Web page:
efficiently than present-day technology? ? possibly by using black
wipes out most of mankind, preserving only a ?Slaughterhouseholes as a power source. So what?s at stake is ?nothing less than
Five-style zoo of human curiosities?). Though its tone can be
the ultimate future of life in our universe?. Inconceivably remote
irritatingly smug, Life 3.0 is a ?rich and visionary? book that
as such scenarios may seem, now is the time to start thinking
illuminates a ?phenomenally difficult? topic.
about them. In this clear-eyed and authoritative book, Tegmark
The media habitually oversimplifies AI, depicting the threat
makes an invaluable start.
Novel of the week
Black Tudors
The Sparsholt Affair
by Miranda Kaufmann
Oneworld 384pp �.99
by Alan Hollinghurst
Picador 464pp �
The Week bookshop �.99
The Week bookshop �
Alan Hollinghurst?s sixth novel is a masterful
chronicle of gay experience, family life and the
passage of time, said John Mullan in The Times.
Narrated in five sections ?divided by intervals of
many years?, it centres on David Sparsholt, a
wealthy industrialist whom we first encounter as
an engineering student at Oxford, during the
Second World War. The ?heartily unintellectual? Sparsholt at first seems to be
straight, but it gradually emerges that he?s a ?stranger character than he
appears?. Just how strange is made clear by the novel?s key event, the ?Sparsholt
Affair? of the title, a hazily sketched sex scandal ?involving Sparsholt, a Tory
MP and rent boys?. Later, the focus shifts to Sparsholt?s son Johnny, a
?moderately successful? artist who, unlike his father, is able to lead an openly
gay life. This is a moving, ?absorbingly complex novel? whose deepest
pleasures ? as ever with Hollinghurst (pictured) ? are its beautiful sentences.
The scandal that prompts its central character?s downfall isn?t the only hazy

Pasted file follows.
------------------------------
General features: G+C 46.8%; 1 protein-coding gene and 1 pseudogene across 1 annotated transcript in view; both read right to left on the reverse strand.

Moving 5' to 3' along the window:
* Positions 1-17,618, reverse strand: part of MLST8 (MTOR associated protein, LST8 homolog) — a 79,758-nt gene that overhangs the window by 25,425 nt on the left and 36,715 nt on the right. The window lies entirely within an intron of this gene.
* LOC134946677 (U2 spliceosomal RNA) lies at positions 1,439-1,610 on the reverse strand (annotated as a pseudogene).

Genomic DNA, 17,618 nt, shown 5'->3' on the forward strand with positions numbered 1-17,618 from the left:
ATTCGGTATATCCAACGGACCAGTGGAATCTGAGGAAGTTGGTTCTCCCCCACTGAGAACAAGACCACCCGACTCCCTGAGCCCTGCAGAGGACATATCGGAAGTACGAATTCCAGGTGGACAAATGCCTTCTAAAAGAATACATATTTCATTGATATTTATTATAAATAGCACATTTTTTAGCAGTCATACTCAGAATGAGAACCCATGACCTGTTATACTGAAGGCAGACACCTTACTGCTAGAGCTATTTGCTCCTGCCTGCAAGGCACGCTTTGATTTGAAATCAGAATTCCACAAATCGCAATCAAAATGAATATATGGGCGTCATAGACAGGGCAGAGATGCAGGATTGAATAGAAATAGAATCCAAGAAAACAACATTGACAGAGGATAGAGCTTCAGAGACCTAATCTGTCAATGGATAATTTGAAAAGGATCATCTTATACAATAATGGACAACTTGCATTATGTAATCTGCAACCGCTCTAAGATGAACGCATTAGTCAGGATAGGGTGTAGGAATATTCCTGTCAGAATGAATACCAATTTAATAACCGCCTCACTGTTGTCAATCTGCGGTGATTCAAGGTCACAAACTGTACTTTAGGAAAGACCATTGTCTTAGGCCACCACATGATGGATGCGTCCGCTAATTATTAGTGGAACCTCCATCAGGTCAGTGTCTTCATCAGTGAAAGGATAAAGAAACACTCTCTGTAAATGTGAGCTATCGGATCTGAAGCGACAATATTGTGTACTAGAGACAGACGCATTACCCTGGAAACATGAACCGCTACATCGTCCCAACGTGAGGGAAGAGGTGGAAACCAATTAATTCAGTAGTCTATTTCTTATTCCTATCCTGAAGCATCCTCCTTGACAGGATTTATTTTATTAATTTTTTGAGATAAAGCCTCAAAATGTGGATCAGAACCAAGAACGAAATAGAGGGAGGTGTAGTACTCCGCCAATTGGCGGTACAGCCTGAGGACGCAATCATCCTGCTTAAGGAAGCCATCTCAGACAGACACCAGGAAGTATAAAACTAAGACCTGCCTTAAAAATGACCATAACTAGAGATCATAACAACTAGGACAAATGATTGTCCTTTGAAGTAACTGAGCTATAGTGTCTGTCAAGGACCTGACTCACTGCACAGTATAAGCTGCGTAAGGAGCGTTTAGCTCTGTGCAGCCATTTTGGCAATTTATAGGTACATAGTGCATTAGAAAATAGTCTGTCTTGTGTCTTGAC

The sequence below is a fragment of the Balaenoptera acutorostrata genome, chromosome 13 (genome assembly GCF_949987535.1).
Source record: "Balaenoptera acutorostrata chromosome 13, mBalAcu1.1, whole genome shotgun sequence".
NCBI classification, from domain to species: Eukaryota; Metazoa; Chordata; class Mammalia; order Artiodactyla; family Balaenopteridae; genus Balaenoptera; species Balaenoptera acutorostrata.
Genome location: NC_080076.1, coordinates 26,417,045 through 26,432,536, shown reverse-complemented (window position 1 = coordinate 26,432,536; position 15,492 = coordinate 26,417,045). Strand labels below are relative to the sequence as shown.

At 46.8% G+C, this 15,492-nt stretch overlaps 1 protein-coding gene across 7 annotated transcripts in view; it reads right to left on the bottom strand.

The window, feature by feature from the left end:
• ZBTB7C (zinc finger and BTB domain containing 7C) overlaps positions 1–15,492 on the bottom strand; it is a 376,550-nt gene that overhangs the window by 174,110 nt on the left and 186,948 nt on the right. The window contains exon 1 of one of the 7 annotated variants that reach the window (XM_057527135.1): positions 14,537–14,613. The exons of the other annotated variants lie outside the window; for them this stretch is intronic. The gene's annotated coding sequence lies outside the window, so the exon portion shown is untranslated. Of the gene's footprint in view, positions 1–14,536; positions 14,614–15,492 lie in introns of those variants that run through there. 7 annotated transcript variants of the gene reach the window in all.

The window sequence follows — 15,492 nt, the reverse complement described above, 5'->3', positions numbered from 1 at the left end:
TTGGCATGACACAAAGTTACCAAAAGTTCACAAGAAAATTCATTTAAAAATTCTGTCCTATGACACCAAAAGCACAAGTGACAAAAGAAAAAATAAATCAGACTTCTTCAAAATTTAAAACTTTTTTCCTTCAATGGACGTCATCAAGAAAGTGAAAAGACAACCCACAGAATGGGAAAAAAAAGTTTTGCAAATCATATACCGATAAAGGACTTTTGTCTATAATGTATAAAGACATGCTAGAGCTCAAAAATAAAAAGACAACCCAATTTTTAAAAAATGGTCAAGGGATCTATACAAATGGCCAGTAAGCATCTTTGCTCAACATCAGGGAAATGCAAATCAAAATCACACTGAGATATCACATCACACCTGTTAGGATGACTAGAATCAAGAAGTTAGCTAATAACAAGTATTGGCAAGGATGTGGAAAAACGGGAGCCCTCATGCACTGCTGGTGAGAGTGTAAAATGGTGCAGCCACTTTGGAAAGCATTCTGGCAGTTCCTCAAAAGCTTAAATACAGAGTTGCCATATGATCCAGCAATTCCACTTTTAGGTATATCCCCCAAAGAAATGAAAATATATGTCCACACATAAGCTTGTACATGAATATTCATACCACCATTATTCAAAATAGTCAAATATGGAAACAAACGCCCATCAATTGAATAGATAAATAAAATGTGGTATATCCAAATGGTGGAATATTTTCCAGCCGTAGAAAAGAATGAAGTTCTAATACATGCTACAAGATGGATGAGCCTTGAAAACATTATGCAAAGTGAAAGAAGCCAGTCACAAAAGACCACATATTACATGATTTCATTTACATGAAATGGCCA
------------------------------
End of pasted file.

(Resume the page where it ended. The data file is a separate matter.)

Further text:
thing about The Sparsholt Affair, said Peter Kemp in The Sunday Times. The
?larger puzzle? is why the story becomes so ?ungripping?. Though
Hollinghurst?s prose is as ?richly textured? as ever, there are ?too many
oddly entangled minor characters?, and even the protagonists suffer from a
?lack of interesting substance?. I disagree, said Alex Preston in The Observer.
Like its predecessor The Stranger?s Child, this is a novel concerned with the
?subterranean narratives of gay life?. It is also, though, an ?unashamedly
readable? work. Funny, warm-hearted and full of superlative writing, this may
be Hollinghurst?s ?most beautiful? book yet.
In the popular imagination, Tudor England
is ?hideously white?, said Dan Jones in The
Sunday Times. But as Miranda Kaufmann
shows in her ?splendid book?, hundreds of
people of African origin lived in the country
between the 15th and 17th centuries. Black
Tudors is ?arranged around the biographies
of ten of them?: its subjects include John
Blanke, a trumpeter at the court of Henry
VII and Henry VIII; the ?tawny moor?
Annie Cobbie, a prostitute in Westminster in
the 1620s; and a woman named Cattelena who
lived alone in a Gloucestershire village. People
with dark skin were generally seen as ?exotic,
rather than hateful?; England had yet to
seriously enter the transatlantic slave trade,
and was then ?one of the less terrible parts of
Europe? for a black person to live.
Kaufmann?s material is ?sometimes very thin?,
said Leanda de Lisle in The Times. One of her
subjects left no more than a probate list of her
possessions. Yet she brings her subjects to life
using ?empathy tethered to fact and context?.
At once deeply researched and ?light as a
feather?, Black Tudors is ?an absolute joy?.
To order these titles or any other book in print, visit
www.theweek.co.uk/bookshop or speak to a bookseller on 020-3176 3835
Opening times: Mon to Fri 9am-6pm, Sat 9am-5.30pm and Sun 10am-2pm
14 October 2017 THE WEEK
Theatre
Labour of Love
Playwright: James Graham
Director: Jeremy Herrin
No雔 Coward Theatre,
St Martin?s Lane,
London WC2
(0844-482 5140)
Until 2 December
Running time:
2hrs 45mins
(including interval)
???
Theatre
The Tin Drum
Adapted by Carl Grose,
from the novel by
G黱ter Grass
Director: Mike Shepherd
Music: Charles Hazlewood
West Yorkshire Playhouse,
Leeds (0113-213 7700),
17 to 28 October; then
Bristol, Truro and
Shoreditch
(www.kneehigh.co.uk)
Running time:
2hrs 30mins
(including interval)
???
Drama
James Graham has lately joined
dry, fear not. ?Graham?s writing,
the ranks of playwrights ?who
brought to life with real warmth
are not simply prolific but
and humanity? by director
virtually ubiquitous?, said Ian
Jeremy Herrin, is such that
Shuttleworth in the FT. His
his characters are real, complex
breakthrough hit, This House,
people rather than partisan
about 1970s Westminster whips?
mouthpieces. And ?it?s rare that
offices, heads out on tour in the
five minutes go past without a
new year. His feted Fleet Street
proper roar of laughter?.
drama, Ink, is at the Duke of
I admired Freeman?s ?rumpled
York?s. And he is already in
sincerity?, but Greig steals the